Description of Materials Using AACR2Rp. 57
The Structure of Anglo-American Cataloguing Rules, Second Edition (AACR2R) Chapters 1 Through 12p. 58
Special Considerations for Nonbook Materialsp. 59
Special Considerations for Microformsp. 61
Special Considerations for Serialsp. 62
Selected Rules and Examplesp. 64
Rule X.0. General Rulesp. 64
Area 1. Title and Statement of Responsibility Areap. 89
Area 2. Edition Areap. 99
Area 3. Material (or Type of Publication) Specific Details Areap. 101
Area 4. Publication, Distribution, etc., Areap. 105
Area 5. Physical Description Areap. 111
Area 6. Series Areap. 126
Area 7. Note Areap. 128
Area 8. Standard Number and Terms of Availability Areap. 143
Rule X.9. Supplementary Itemsp. 144
Rule X.10. Items Made Up of Several Types of Materialsp. 145
Rule X.11. Facsimiles, Photocopies, and Other Reproductionsp. 146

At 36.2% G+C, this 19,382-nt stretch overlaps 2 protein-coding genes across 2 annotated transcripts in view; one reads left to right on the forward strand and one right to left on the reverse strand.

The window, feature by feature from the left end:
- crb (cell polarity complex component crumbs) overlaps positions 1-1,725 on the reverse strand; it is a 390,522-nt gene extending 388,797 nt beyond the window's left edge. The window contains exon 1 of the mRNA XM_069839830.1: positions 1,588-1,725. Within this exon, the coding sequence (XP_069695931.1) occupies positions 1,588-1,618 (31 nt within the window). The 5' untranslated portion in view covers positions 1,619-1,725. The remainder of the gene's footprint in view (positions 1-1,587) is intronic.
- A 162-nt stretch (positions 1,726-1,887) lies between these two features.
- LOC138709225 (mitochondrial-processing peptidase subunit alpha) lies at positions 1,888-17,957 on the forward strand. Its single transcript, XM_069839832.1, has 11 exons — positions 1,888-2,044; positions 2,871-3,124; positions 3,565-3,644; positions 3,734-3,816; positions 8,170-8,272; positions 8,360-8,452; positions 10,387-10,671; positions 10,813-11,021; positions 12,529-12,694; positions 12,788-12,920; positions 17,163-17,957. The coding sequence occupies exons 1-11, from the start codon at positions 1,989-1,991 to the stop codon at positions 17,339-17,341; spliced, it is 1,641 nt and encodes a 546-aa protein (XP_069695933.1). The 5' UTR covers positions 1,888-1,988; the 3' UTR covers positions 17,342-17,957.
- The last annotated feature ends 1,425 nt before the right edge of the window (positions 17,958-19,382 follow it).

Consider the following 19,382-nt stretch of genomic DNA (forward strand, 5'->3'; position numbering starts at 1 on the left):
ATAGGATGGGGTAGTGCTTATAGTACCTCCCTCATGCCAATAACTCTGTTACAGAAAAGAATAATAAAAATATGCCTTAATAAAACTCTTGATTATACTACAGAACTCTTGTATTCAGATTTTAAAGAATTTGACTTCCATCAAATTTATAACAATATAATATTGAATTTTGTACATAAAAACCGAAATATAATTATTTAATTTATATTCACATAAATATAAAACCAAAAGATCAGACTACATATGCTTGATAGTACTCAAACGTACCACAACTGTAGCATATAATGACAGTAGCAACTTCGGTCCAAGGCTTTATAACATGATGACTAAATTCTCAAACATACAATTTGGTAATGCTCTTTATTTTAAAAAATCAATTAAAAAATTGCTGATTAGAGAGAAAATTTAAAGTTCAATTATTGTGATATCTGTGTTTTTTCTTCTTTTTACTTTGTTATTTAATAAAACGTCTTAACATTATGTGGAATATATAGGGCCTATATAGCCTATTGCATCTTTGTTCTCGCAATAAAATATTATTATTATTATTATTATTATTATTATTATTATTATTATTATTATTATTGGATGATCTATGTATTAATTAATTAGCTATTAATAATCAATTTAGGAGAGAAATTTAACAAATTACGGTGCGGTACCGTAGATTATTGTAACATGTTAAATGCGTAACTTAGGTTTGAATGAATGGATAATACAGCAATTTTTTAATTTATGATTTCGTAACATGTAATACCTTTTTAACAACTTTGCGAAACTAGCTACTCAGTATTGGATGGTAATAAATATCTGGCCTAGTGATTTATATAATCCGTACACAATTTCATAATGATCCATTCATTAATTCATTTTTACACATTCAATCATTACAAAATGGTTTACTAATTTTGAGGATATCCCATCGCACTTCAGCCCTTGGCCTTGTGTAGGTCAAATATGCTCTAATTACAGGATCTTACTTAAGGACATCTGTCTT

Complete Descriptions and MAchine-Readable Cataloging (MARC Records) for Illustrative Examplesp. 147
Notesp. 160
Suggested Readingp. 162
5 Description of Analytical Materialsp. 165
Introductionp. 165
Selected Rules and Examplesp. 169
Notesp. 172
Suggested Readingp. 172
6 Choice of Access Pointsp. 173
Introductionp. 173
General Rules: Selected Rules and Examplesp. 175
Works of Mixed Responsibility: Selected Rules and Examplesp. 184
Works That Are Modifications of Other Worksp. 184
Mixed Responsibility in New Worksp. 193
Related Works: Selected Rules and Examplesp. 194
Added Entries: Selected Rules and Examplesp. 195
Special Rules: Selected Rules and Examplesp. 197
Certain Legal Publicationsp. 197
Certain Religious Publicationsp. 198
Notesp. 199
Suggested Readingp. 200
7 Form of Headings for Names and Titlesp. 201
Introductionp. 201
Names of Personsp. 201
Choice of Name: Selected Rules and Examplesp. 203
Entry Element: Selected Rules and Examplesp. 210
Additions to Names: Selected Rules and Examplesp. 213
Geographic Namesp. 217
Selected Rules and Examplesp. 217
Corporate Namesp. 223
General Rules: Selected Rules and Examplesp. 223
Additions, Omissions, and Modifications: Selected Rules and Examplesp. 228
Subordinate and Related Bodiesp. 231
Subordinate and Related Bodies: Selected Rules and Examplesp. 232
Government Bodies and Officials: Selected Rules and Examplesp. 235
Special Rulesp. 238